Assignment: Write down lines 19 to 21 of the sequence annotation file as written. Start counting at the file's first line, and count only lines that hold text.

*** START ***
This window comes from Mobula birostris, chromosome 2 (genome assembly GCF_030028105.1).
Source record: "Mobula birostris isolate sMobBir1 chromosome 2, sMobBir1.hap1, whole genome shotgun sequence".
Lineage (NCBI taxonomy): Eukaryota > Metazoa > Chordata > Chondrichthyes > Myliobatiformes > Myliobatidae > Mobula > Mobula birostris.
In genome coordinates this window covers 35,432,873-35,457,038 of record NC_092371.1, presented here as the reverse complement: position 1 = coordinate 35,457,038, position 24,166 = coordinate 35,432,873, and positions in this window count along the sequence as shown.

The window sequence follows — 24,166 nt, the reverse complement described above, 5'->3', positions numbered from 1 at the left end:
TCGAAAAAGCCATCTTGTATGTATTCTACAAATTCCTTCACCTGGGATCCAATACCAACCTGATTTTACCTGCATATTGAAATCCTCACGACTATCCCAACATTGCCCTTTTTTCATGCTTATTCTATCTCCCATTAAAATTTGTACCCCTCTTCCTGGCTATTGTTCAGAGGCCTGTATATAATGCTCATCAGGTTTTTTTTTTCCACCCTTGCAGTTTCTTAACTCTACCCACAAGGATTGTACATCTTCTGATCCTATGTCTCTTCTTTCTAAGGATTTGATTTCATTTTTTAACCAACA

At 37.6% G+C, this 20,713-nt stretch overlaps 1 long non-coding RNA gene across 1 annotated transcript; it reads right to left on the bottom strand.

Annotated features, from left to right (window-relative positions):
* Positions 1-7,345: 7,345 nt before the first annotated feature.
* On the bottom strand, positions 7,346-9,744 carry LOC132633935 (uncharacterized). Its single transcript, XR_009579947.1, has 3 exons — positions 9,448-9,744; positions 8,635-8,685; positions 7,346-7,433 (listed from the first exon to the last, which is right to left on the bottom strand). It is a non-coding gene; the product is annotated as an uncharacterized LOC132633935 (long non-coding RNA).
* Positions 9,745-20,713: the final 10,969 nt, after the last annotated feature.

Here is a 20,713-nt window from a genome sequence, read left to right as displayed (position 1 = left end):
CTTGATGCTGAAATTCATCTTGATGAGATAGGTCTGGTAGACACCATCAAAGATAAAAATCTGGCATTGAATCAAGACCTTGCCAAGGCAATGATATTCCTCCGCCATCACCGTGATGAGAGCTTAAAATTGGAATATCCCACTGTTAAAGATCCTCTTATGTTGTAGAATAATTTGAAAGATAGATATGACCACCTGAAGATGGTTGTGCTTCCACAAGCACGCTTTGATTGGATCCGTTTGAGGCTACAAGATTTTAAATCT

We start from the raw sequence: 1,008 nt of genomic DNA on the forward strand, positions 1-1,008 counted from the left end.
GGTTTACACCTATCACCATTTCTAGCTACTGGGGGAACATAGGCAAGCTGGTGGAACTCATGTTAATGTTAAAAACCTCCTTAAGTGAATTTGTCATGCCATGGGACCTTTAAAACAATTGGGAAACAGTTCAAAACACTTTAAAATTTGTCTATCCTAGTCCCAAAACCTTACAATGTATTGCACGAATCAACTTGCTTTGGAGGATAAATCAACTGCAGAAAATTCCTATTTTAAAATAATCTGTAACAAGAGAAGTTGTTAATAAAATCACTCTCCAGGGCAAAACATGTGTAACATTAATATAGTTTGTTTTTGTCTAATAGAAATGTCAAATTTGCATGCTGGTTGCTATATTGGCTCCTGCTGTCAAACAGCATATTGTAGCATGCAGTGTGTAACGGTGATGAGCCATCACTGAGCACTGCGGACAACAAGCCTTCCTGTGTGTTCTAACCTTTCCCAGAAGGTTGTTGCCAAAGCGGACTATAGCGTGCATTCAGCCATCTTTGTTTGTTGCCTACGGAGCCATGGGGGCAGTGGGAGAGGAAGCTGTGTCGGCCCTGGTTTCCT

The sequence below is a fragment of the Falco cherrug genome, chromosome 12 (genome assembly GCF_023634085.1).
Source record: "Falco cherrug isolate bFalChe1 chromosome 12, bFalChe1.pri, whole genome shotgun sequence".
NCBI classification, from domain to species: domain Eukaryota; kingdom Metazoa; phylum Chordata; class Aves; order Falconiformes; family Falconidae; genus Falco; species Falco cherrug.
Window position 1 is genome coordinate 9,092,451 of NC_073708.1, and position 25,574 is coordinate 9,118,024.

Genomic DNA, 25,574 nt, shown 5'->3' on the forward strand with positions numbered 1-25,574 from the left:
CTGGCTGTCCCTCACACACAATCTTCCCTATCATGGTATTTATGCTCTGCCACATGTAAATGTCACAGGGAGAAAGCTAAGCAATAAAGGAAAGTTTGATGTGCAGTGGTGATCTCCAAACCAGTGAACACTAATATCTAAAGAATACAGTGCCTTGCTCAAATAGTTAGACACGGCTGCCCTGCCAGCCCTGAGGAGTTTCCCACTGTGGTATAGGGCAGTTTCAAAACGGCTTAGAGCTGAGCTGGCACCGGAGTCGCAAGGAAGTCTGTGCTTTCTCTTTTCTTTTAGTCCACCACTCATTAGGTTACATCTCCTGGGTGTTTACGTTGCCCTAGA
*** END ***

Window position 1 is genome coordinate 9,092,451 of NC_073708.1, and position 25,574 is coordinate 9,118,024.

Genomic DNA, 25,574 nt, shown 5'->3' on the forward strand with positions numbered 1-25,574 from the left:
CTGGCTGTCCCTCACACACAATCTTCCCTATCATGGTATTTATGCTCTGCCACATGTAAATGTCACAGGGAGAAAGCTAAGCAATAAAGGAAAGTTTGATGTGCAGTGGTGATCTCCAAACCAGTGAACACTAATATCTAAAGAATACAGTGCCTTGCTCAAATAGTTAGACACGGCTGCCCTGCCAGCCCTGAGGAGTTTCCCACTGTGGTATAGGGCAGTTTCAAAACGGCTTAGAGCTGAGCTGGCACCGGAGTCGCAAGGAAGTCTGTGCTTTCTCTTTTCTTTTAGTCCACCACTCATTAGGTTACATCTCCTGGGTGTTTACGTTGCCCTAGA